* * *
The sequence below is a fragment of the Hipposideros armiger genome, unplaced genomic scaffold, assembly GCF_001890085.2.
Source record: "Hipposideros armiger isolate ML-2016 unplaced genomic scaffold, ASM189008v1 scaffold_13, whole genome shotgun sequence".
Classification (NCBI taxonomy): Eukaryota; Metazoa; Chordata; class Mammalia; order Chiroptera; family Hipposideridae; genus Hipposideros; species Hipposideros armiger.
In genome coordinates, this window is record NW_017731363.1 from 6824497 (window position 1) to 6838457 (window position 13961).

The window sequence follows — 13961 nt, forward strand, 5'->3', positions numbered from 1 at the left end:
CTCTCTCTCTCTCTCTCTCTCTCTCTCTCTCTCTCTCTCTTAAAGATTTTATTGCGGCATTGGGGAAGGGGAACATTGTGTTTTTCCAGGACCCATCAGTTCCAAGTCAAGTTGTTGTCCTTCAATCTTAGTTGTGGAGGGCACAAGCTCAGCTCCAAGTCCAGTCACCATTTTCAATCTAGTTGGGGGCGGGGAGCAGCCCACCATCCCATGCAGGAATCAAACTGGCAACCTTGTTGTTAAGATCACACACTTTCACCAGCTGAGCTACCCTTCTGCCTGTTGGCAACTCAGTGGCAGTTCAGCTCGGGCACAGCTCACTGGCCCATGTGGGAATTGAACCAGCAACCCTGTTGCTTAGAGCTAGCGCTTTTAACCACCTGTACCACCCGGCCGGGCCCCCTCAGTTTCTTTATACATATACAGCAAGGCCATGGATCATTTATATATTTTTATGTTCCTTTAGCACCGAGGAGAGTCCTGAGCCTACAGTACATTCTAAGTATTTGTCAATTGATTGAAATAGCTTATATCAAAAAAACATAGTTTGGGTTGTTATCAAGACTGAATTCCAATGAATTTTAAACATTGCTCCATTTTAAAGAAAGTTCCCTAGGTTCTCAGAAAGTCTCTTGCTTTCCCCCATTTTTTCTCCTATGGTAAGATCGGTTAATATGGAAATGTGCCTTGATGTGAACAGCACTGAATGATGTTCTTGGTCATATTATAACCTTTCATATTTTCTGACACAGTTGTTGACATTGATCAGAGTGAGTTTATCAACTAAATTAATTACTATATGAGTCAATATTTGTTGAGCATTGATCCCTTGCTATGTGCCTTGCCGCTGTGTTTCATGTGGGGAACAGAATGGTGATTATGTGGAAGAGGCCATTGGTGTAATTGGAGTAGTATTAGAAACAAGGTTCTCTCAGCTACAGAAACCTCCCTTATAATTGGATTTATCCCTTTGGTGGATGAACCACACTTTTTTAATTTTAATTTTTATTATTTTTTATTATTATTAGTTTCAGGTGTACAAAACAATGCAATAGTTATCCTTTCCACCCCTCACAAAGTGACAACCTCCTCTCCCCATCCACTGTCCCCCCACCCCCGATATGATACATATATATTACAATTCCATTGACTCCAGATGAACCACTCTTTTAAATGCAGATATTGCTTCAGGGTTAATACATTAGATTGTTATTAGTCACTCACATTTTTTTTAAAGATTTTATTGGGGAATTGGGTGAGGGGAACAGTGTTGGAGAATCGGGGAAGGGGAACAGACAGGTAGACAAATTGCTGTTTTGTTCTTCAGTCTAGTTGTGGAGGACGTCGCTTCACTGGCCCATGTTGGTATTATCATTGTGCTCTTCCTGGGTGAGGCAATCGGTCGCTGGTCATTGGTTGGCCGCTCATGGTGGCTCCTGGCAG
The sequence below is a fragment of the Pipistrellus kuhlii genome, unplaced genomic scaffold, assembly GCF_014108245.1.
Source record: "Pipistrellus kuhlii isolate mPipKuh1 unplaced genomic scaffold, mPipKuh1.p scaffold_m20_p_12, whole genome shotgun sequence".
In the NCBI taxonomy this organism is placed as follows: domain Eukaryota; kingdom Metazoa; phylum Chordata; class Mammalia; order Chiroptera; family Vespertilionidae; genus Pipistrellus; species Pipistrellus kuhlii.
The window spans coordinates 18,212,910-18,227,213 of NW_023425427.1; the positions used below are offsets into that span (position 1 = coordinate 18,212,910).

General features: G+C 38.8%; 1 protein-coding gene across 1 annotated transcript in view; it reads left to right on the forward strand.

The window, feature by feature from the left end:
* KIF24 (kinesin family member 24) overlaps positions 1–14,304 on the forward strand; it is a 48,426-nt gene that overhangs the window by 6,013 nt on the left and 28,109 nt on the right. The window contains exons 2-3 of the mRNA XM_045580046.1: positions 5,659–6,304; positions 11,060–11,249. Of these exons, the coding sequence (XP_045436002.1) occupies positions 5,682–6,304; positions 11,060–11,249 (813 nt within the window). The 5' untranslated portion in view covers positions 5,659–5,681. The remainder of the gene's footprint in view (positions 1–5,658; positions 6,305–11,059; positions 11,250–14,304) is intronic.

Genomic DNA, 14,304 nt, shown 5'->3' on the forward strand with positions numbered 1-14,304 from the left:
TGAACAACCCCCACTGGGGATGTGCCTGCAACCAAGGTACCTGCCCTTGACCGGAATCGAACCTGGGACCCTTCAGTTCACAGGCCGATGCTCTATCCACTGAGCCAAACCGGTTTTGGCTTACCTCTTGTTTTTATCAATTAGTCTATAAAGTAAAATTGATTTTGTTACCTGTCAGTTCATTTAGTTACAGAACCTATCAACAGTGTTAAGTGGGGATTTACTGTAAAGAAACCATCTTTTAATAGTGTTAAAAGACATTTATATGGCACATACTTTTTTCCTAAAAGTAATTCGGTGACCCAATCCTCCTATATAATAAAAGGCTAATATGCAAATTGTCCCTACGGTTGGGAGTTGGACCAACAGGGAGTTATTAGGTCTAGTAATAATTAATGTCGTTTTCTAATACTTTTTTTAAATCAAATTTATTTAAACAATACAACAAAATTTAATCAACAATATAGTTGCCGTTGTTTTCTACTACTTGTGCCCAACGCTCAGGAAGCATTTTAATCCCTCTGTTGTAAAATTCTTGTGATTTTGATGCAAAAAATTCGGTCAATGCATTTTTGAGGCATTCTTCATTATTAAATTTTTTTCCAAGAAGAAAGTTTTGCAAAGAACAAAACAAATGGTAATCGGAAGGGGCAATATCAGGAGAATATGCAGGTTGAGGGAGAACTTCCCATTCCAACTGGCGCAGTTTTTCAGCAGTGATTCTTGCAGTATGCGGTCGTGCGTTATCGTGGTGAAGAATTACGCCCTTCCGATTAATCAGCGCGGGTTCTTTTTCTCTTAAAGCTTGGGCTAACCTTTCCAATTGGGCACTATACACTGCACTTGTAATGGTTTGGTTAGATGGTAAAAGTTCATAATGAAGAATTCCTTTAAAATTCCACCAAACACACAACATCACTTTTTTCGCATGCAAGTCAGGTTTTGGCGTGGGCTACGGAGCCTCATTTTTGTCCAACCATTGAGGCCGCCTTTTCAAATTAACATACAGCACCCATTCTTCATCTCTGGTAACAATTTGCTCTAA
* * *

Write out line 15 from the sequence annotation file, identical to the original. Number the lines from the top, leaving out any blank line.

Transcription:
TGAACAACCCCCACTGGGGATGTGCCTGCAACCAAGGTACCTGCCCTTGACCGGAATCGAACCTGGGACCCTTCAGTTCACAGGCCGATGCTCTATCCACTGAGCCAAACCGGTTTTGGCTTACCTCTTGTTTTTATCAATTAGTCTATAAAGTAAAATTGATTTTGTTACCTGTCAGTTCATTTAGTTACAGAACCTATCAACAGTGTTAAGTGGGGATTTACTGTAAAGAAACCATCTTTTAATAGTGTTAAAAGACATTTATATGGCACATACTTTTTTCCTAAAAGTAATTCGGTGACCCAATCCTCCTATATAATAAAAGGCTAATATGCAAATTGTCCCTACGGTTGGGAGTTGGACCAACAGGGAGTTATTAGGTCTAGTAATAATTAATGTCGTTTTCTAATACTTTTTTTAAATCAAATTTATTTAAACAATACAACAAAATTTAATCAACAATATAGTTGCCGTTGTTTTCTACTACTTGTGCCCAACGCTCAGGAAGCATTTTAATCCCTCTGTTGTAAAATTCTTGTGATTTTGATGCAAAAAATTCGGTCAATGCATTTTTGAGGCATTCTTCATTATTAAATTTTTTTCCAAGAAGAAAGTTTTGCAAAGAACAAAACAAATGGTAATCGGAAGGGGCAATATCAGGAGAATATGCAGGTTGAGGGAGAACTTCCCATTCCAACTGGCGCAGTTTTTCAGCAGTGATTCTTGCAGTATGCGGTCGTGCGTTATCGTGGTGAAGAATTACGCCCTTCCGATTAATCAGCGCGGGTTCTTTTTCTCTTAAAGCTTGGGCTAACCTTTCCAATTGGGCACTATACACTGCACTTGTAATGGTTTGGTTAGATGGTAAAAGTTCATAATGAAGAATTCCTTTAAAATTCCACCAAACACACAACATCACTTTTTTCGCATGCAAGTCAGGTTTTGGCGTGGGCTACGGAGCCTCATTTTTGTCCAACCATTGAGGCCGCCTTTTCAAATTAACATACAGCACCCATTCTTCATCTCTGGTAACAATTTGCTCTAA